Everything that you will experience in the entirety of your life comes by way of communication. Whether it’s a couple embracing each other, or a student presenting in a speech class, everything that you experience relays information in some manner.
It appears now more than ever that communication is on the rise. We send pictures on our PDA’s, share/steal music on our iPods, and can instant message our friend who is studying in Spain, all from the comforts of our obscurity. Yes. Obscurity. By making communication impersonal we have destined ourselves for destitute’s desolation of social interaction.
As hard as it is to believe, I did have a girlfriend once and our break-up was fueled by an AOL instant message conversation that was misinterpreted. That was almost 4 years ago and it has only gotten worse. Face-to-face communication has taken a second place to technology. We text rather than dial, and we end relationships on Facebook. It’s almost not an official break-up unless the Facebook news feed says so.
Everything we’ve taken as help to save time is crippling our ability to convey humanity. And no matter how many LMAOs, TTYLs, and JKs you send, it can never substitute for hanging out with friends and loved ones. Our human nature has become marketable. A blind man is more sociable than some people I know. He has no sight, only the trust that what he smells, hears, touches and tastes isreal.
We are the sum total of our experiences and the bi-products of our habitats. So what do we get when a kid substitutes a Wii and his computer for a perfect day and a relationship for pornography? You get an overweight, socially-inept bachelor. If the advances in technology were meant to help then why are we losing at living life?
I am not saying that all the advances in communication are terrible. It used to take so long to send a message that by the time it reached its party, the information was no longer valid. Therefore it’s wonderful to be able to call someone when they may not live three months to wait to hear that you love them. But at the same time, how much more did that letter mean to the pioneers who waited months to hear that Uncle Kletus made it on the Oregon Trail? That was a sweet game.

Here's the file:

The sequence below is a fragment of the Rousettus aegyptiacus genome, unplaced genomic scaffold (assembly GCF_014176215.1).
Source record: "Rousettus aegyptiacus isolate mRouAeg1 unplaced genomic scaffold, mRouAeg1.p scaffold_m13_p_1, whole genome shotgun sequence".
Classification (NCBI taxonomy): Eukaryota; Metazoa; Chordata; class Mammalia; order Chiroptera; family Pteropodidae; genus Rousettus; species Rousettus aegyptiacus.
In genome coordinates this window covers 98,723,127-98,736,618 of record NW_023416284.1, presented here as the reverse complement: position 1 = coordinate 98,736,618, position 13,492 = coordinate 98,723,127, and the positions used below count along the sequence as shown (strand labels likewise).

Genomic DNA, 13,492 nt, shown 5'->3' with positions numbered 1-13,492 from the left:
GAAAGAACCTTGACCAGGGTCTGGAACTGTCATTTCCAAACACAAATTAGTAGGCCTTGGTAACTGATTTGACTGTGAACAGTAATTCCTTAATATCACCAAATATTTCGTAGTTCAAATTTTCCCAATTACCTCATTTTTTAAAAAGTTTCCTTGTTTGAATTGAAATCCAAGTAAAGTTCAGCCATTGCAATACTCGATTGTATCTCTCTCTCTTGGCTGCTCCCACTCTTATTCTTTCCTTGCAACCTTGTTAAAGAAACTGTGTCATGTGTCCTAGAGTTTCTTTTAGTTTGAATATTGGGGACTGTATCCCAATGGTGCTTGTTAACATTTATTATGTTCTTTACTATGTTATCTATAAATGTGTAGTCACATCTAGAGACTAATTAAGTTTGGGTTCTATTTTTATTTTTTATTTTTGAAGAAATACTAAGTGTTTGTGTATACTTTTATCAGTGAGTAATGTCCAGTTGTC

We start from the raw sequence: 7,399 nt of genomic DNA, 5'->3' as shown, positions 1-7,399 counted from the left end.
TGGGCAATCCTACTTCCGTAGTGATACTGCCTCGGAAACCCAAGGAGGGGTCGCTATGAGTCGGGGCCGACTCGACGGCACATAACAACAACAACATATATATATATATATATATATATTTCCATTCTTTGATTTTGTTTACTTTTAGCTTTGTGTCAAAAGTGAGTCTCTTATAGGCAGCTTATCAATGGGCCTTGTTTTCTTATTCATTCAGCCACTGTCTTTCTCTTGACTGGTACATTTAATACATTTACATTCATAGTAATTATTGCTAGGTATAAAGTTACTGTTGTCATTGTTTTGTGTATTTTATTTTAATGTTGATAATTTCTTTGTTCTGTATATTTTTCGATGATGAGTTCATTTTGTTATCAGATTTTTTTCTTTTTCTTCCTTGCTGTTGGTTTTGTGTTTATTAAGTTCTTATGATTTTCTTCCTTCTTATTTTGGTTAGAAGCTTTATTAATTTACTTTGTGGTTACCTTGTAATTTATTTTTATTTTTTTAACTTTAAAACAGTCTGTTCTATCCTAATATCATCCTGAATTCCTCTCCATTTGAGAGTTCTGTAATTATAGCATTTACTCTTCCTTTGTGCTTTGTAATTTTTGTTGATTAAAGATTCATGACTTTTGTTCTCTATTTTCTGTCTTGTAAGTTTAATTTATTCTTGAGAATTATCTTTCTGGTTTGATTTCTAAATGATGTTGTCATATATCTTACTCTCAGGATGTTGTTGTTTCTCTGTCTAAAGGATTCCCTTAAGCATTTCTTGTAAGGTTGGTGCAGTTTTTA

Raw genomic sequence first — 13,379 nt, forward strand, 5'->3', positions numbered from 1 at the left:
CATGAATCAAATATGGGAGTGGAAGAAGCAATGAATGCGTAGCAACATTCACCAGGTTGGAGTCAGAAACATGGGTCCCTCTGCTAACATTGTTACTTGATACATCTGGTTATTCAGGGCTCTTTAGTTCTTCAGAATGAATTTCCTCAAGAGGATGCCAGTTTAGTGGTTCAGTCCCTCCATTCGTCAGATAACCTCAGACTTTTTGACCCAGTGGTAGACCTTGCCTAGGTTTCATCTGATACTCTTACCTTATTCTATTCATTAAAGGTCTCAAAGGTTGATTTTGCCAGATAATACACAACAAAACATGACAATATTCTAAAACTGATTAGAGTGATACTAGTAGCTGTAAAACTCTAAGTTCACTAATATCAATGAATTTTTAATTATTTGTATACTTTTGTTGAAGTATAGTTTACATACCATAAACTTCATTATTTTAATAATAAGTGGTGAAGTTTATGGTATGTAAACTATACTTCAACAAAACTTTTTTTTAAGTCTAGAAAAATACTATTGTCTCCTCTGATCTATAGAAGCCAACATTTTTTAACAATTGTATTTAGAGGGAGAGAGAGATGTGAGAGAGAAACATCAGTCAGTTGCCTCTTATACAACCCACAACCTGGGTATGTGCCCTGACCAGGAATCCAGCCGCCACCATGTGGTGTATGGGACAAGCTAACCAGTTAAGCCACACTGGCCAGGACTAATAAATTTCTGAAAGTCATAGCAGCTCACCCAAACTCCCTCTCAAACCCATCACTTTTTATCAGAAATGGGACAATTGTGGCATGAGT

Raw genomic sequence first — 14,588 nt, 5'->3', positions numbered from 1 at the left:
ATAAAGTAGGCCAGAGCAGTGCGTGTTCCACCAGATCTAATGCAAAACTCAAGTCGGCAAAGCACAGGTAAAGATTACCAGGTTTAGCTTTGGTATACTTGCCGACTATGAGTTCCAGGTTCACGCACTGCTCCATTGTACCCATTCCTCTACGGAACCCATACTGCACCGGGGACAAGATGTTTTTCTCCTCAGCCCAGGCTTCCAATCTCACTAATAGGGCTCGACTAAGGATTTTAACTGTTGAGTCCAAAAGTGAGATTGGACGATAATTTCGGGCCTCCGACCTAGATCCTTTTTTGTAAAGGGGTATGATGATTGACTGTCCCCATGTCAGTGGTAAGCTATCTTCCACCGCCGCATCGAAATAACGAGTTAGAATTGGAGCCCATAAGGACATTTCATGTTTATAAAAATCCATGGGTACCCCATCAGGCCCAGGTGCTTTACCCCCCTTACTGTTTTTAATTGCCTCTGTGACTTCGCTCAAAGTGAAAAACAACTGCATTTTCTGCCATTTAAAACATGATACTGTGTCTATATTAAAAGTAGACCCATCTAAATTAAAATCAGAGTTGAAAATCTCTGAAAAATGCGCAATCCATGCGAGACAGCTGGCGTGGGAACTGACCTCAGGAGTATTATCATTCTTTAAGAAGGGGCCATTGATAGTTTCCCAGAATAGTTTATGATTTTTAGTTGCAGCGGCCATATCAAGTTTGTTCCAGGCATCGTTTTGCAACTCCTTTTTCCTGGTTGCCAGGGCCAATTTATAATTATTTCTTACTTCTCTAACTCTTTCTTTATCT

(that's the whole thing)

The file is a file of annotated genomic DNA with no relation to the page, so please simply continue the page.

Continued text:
The technology that we use must be appropriated moderately so that we don’t become reliant on it. There are times were today’s technology is just what we need. But do you use it as a crutch? When I’m in class and I get a call, I text the person back. I use my iPod to listen to my favorite songs, not as an accuse to not converse between classes. If I have it on I’m most likely thinking too hard, and I always try to talk to someone who I recognize.
The truth is that I would rather see the artists I listen to in person and have a jam session. And I’d rather talk for a minute than send 20 texts. The trees still say that its fall, and Africa cries for help, but you’ll never know it because you’re walking with your headphones to your own soundtrack.
This editorial is communication. The things I say are casual conversation turned into a format that is readable and hopefully enjoyable. Grace Rabon, a friend of mine, always reads my editorials. She “communicated” to me that she enjoyed them because I “communicated” to her through them. I study other languages and stay open to so many things so that I relate to as many people as I can, because for me the world is bigger than my Fave Fives and top friends list on myspace.
Feel free to write in, call me, or even see me in the mall area to communicate. If you have something to say to anyone, do it, but be honest and earnest. The world speeds up and we can’t keep up. GTG (Got to Go); it’s a nice day outside.